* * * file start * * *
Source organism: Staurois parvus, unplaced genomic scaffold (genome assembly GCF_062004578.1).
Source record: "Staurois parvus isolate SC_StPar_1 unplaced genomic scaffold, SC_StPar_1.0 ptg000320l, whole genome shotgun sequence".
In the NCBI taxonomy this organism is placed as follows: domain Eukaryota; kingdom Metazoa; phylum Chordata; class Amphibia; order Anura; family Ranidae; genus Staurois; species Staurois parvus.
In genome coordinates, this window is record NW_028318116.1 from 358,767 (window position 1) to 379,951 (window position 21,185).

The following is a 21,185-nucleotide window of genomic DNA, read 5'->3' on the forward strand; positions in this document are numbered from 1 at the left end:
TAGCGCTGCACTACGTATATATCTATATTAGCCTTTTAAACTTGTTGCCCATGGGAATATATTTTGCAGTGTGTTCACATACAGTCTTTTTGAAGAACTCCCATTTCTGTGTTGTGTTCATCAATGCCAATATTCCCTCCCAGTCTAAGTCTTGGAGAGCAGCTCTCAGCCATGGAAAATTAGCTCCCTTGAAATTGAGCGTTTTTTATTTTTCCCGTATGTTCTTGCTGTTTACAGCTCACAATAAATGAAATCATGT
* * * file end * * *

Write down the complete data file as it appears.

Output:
Source organism: Staurois parvus, unplaced genomic scaffold (genome assembly GCF_062004578.1).
Source record: "Staurois parvus isolate SC_StPar_1 unplaced genomic scaffold, SC_StPar_1.0 ptg000320l, whole genome shotgun sequence".
In the NCBI taxonomy this organism is placed as follows: domain Eukaryota; kingdom Metazoa; phylum Chordata; class Amphibia; order Anura; family Ranidae; genus Staurois; species Staurois parvus.
In genome coordinates, this window is record NW_028318116.1 from 358,767 (window position 1) to 379,951 (window position 21,185).

The following is a 21,185-nucleotide window of genomic DNA, read 5'->3' on the forward strand; positions in this document are numbered from 1 at the left end:
TAGCGCTGCACTACGTATATATCTATATTAGCCTTTTAAACTTGTTGCCCATGGGAATATATTTTGCAGTGTGTTCACATACAGTCTTTTTGAAGAACTCCCATTTCTGTGTTGTGTTCATCAATGCCAATATTCCCTCCCAGTCTAAGTCTTGGAGAGCAGCTCTCAGCCATGGAAAATTAGCTCCCTTGAAATTGAGCGTTTTTTATTTTTCCCGTATGTTCTTGCTGTTTACAGCTCACAATAAATGAAATCATGT